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crouch

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  1. I bought one in 2003 off Ebay that I believe is genuine. I have the original box with the original cardboard sleeve (ie even with the wrapping), the seals and the registration.
  2. Have you heard of the principle of Relative Deprivation? Look it up. John Galt the most boring, pompous and self righteousness charcter in fiction. I don't have a level of credulity; if I had I would actully believe all those economic forecasts that show how Brexit must be a failure and can be nothing else.
  3. No but not only can you not see this, you cannot even admit the possibility. In your terms Brexit might indeed "not work"; GDP will be less than if we were in the EU but you simply cannot admit that it can be other than a minor disaster. You would have invested in the SSB.
  4. The structure of economies changes over time; that is natural. Will this change with Brexit? I doubt it.
  5. We're both making educated guesses; my poblem is that I've always known they were guesses whereas most Remainers wil not acknowledge this.
  6. FOM does not enable coutries to control their borders in the long term. Short term influxes may be reversed a few years later causing ebb anf flow conditions which do not allow time for social integration but merely disruption. Most do not have an unwritten constitution or the same notion of parliamentary sovereignty and therefore the loss of law making powers is much greater in the UK. In the UK it was probably the Factortame case which showed just how great this loss had been, being underestimated by many of those who thought membership of the EEC was a good thing. It effectively interposed the courts as the arbiter in any conflict between UK and EU law and, in this respect, was a significant transfer of power which undermined the very notion of parliamentary soverignty, a crucial, indeed perhaps, the crucial principle of the British constitution.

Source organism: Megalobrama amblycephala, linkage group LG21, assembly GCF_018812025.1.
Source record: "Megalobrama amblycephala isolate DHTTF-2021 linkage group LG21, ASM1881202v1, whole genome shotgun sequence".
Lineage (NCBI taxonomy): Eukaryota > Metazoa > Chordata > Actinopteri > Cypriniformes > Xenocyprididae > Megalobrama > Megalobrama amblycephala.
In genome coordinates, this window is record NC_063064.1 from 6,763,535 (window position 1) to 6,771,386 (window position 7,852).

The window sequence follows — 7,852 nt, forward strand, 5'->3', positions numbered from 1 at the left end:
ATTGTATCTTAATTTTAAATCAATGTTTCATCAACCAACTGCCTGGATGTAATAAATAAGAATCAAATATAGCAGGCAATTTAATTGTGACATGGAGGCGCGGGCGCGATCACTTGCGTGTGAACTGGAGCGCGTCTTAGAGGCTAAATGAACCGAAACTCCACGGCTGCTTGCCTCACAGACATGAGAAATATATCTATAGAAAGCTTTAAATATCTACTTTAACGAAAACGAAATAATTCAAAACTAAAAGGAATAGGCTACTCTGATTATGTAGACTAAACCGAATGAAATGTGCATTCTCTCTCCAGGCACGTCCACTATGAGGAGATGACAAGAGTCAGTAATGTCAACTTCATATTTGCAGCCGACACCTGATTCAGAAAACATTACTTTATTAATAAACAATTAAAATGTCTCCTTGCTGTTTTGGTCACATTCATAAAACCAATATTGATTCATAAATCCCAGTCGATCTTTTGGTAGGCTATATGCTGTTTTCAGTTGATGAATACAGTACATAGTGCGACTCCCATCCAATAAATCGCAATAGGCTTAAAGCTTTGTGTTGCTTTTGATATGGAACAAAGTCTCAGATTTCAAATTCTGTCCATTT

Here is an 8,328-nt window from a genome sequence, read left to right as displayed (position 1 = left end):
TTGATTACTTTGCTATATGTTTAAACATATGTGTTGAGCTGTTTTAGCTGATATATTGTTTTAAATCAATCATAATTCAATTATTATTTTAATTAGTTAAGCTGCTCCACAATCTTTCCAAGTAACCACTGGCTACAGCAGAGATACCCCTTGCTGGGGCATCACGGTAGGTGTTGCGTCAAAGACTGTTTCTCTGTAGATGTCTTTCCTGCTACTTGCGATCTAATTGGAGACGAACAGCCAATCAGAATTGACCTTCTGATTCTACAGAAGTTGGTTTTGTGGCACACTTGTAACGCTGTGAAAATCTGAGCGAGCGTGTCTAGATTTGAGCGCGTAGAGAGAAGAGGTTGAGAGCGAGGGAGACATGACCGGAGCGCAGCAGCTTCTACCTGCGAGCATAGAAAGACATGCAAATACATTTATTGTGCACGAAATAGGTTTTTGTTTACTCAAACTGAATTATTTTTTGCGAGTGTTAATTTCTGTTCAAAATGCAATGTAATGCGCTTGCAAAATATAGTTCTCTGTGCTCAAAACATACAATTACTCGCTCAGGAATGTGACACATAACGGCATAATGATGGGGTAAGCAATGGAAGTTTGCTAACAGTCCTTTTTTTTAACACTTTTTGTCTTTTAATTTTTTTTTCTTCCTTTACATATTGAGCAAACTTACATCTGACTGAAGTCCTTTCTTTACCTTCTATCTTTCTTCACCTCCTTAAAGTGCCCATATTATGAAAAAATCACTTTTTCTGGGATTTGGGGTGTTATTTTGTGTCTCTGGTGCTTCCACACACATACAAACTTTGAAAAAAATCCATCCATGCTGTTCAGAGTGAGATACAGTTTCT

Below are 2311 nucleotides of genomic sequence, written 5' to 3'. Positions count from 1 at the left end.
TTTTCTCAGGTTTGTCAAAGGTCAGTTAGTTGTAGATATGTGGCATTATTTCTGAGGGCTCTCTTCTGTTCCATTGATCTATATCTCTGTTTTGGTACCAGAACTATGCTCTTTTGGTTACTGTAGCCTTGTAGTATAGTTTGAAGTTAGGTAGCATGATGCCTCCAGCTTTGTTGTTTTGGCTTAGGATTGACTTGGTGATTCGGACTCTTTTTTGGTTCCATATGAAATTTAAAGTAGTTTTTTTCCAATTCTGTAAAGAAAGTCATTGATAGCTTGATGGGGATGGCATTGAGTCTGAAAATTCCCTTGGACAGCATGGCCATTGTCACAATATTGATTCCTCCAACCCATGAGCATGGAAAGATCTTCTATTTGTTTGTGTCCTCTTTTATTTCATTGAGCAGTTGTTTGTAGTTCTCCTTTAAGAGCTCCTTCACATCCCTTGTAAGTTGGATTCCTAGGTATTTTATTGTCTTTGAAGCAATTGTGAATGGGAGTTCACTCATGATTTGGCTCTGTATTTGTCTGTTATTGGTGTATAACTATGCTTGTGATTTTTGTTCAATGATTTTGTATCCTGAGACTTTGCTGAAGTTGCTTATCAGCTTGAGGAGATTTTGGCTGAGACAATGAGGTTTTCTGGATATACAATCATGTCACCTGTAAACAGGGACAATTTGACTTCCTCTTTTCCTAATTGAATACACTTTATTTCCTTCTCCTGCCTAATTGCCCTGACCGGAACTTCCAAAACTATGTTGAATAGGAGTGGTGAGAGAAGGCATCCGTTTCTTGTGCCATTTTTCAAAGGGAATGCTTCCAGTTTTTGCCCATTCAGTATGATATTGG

7. FOM does not enable coutries to control their borders in the long term. Short term influxes may be reversed a few years later causing ebb anf flow conditions which do not allow time for social integration but merely disruption. Most do not have an unwritten constitution or the same notion of parliamentary sovereignty and therefore the loss of law making powers is much greater in the UK. In the UK it was probably the Factortame case which showed just how great this loss had been, being underestimated by many of those who thought membership of the EEC was a good thing. It effectively interposed the courts as the arbiter in any conflict between UK and EU law and, in this respect, was a significant transfer of power which undermined the very notion of parliamentary soverignty, a crucial, indeed perhaps, the crucial principle of the British constitution.
  8. I don't recall ever having said it did; the subect has usually been the viabiliy of the UK not the necessity of the EU.
  9. By this you appear to suggest that Brexit is a policy for reducing trade; where do you get this from? Trade as a trend based on proportion is important because this, as you say, is a slow burn issue and one already established; UK trade is, and has been, moving away from the EU. Many if not most of the predictions assume a permanent and significant loss of trade to the EU. This is an assumption and it may be right or wrong.
  10. I see FOM as an issue, not as a number but in terms of ebb and flow and the difficulties of social absorption. I don't particularly expect immigration to reduce in following years but I do expect better control of borders. For a country with no written constitution and a commitment to the principle of parliamentary sovereignty membership of the EU and the supremacy of EU law was, perhaps, always a compromise too far.
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